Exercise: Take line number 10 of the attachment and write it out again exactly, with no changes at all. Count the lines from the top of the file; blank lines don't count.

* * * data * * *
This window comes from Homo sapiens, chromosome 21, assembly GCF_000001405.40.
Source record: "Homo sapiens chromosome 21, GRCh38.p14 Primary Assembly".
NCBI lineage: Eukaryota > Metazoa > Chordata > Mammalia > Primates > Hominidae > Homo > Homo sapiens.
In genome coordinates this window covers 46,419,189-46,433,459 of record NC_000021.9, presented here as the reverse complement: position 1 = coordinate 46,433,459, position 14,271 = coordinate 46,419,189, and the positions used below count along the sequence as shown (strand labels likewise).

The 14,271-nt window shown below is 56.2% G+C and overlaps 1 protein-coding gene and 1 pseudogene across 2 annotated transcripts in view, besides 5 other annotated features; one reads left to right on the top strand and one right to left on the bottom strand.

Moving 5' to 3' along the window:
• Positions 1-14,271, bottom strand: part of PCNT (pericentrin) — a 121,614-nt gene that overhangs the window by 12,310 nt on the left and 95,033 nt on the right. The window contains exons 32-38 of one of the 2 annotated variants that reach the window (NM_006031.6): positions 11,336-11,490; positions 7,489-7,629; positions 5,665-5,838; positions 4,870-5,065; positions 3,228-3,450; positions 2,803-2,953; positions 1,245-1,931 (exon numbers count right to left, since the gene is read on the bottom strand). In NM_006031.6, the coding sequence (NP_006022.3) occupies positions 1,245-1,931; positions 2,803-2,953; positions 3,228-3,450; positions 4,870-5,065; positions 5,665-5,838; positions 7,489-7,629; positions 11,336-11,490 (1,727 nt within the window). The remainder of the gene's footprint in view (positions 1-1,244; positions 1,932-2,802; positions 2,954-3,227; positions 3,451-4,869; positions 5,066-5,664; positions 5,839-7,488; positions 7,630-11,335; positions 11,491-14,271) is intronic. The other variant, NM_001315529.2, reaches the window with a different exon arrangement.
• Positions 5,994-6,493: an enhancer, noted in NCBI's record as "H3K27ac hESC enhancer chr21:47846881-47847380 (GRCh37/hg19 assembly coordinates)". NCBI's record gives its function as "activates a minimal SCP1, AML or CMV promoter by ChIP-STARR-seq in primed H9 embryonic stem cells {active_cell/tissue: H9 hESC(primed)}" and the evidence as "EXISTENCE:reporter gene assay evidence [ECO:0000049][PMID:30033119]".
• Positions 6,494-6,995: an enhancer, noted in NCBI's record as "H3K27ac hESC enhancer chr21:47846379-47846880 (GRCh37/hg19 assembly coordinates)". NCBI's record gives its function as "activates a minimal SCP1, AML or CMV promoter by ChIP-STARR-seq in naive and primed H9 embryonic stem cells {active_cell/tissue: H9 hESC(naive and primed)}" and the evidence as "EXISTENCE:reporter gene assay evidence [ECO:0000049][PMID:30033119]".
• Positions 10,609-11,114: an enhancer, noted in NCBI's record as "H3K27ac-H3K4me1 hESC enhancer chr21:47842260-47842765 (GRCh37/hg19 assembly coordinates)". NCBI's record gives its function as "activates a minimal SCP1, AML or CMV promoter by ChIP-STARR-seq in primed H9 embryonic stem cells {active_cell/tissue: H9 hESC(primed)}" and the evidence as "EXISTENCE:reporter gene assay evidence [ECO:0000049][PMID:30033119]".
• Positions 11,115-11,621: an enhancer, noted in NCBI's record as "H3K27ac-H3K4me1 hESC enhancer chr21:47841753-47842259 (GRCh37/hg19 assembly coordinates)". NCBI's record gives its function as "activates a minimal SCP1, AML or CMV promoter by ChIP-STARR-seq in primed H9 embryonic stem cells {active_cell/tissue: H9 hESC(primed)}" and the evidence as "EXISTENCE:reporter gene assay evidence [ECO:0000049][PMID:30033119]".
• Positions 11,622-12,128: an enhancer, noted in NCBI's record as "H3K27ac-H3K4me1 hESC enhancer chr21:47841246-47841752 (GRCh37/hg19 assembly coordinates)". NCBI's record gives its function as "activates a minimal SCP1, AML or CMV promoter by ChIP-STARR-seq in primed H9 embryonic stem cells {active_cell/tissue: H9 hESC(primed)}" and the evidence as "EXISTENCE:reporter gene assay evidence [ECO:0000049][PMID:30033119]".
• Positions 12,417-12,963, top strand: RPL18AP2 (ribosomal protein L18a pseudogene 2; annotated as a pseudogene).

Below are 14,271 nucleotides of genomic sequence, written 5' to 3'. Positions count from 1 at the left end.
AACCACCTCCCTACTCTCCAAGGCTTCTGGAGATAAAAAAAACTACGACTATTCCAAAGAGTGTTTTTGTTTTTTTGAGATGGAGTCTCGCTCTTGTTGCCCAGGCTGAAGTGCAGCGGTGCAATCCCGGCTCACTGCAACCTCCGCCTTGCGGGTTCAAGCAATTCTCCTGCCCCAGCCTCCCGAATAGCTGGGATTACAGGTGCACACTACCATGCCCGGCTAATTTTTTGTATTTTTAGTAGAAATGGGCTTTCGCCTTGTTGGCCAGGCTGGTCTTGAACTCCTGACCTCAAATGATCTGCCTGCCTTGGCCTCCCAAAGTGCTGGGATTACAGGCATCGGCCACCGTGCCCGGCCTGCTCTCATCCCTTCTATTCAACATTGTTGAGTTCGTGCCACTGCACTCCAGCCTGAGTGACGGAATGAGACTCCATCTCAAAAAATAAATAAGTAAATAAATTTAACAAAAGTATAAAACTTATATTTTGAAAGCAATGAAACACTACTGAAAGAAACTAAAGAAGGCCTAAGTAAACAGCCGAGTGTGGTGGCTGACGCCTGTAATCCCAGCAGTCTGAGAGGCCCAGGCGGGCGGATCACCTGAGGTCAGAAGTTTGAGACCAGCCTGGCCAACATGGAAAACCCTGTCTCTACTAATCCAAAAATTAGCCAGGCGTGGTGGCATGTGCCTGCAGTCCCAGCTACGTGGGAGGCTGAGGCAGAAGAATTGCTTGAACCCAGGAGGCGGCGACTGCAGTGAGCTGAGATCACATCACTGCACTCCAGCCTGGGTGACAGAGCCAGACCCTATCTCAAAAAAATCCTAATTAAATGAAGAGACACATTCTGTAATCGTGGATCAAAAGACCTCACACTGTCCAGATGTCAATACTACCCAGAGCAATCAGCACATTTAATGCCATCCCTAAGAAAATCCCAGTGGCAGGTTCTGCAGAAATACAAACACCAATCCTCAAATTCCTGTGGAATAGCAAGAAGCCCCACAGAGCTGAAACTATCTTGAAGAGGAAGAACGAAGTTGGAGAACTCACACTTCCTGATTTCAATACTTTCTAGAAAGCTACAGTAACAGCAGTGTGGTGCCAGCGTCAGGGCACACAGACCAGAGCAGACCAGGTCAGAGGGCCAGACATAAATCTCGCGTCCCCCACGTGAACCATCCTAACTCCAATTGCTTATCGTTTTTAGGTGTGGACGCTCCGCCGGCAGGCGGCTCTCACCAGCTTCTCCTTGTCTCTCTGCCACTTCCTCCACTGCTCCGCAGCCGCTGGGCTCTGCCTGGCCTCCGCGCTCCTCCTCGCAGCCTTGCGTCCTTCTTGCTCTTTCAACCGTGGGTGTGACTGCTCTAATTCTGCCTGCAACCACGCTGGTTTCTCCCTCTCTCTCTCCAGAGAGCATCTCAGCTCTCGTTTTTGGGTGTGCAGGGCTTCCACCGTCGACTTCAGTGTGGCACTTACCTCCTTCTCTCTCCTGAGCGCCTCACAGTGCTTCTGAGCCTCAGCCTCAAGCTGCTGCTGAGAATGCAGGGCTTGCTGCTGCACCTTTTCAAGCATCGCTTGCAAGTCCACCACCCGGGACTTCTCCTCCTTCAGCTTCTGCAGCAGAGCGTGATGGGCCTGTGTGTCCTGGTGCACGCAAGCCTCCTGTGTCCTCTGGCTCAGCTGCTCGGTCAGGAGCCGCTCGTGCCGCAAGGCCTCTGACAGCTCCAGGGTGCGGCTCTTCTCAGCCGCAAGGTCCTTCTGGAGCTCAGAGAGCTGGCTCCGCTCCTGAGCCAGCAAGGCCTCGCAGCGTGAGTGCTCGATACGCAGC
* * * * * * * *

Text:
• Positions 10,609-11,114: an enhancer, noted in NCBI's record as "H3K27ac-H3K4me1 hESC enhancer chr21:47842260-47842765 (GRCh37/hg19 assembly coordinates)". NCBI's record gives its function as "activates a minimal SCP1, AML or CMV promoter by ChIP-STARR-seq in primed H9 embryonic stem cells {active_cell/tissue: H9 hESC(primed)}" and the evidence as "EXISTENCE:reporter gene assay evidence [ECO:0000049][PMID:30033119]".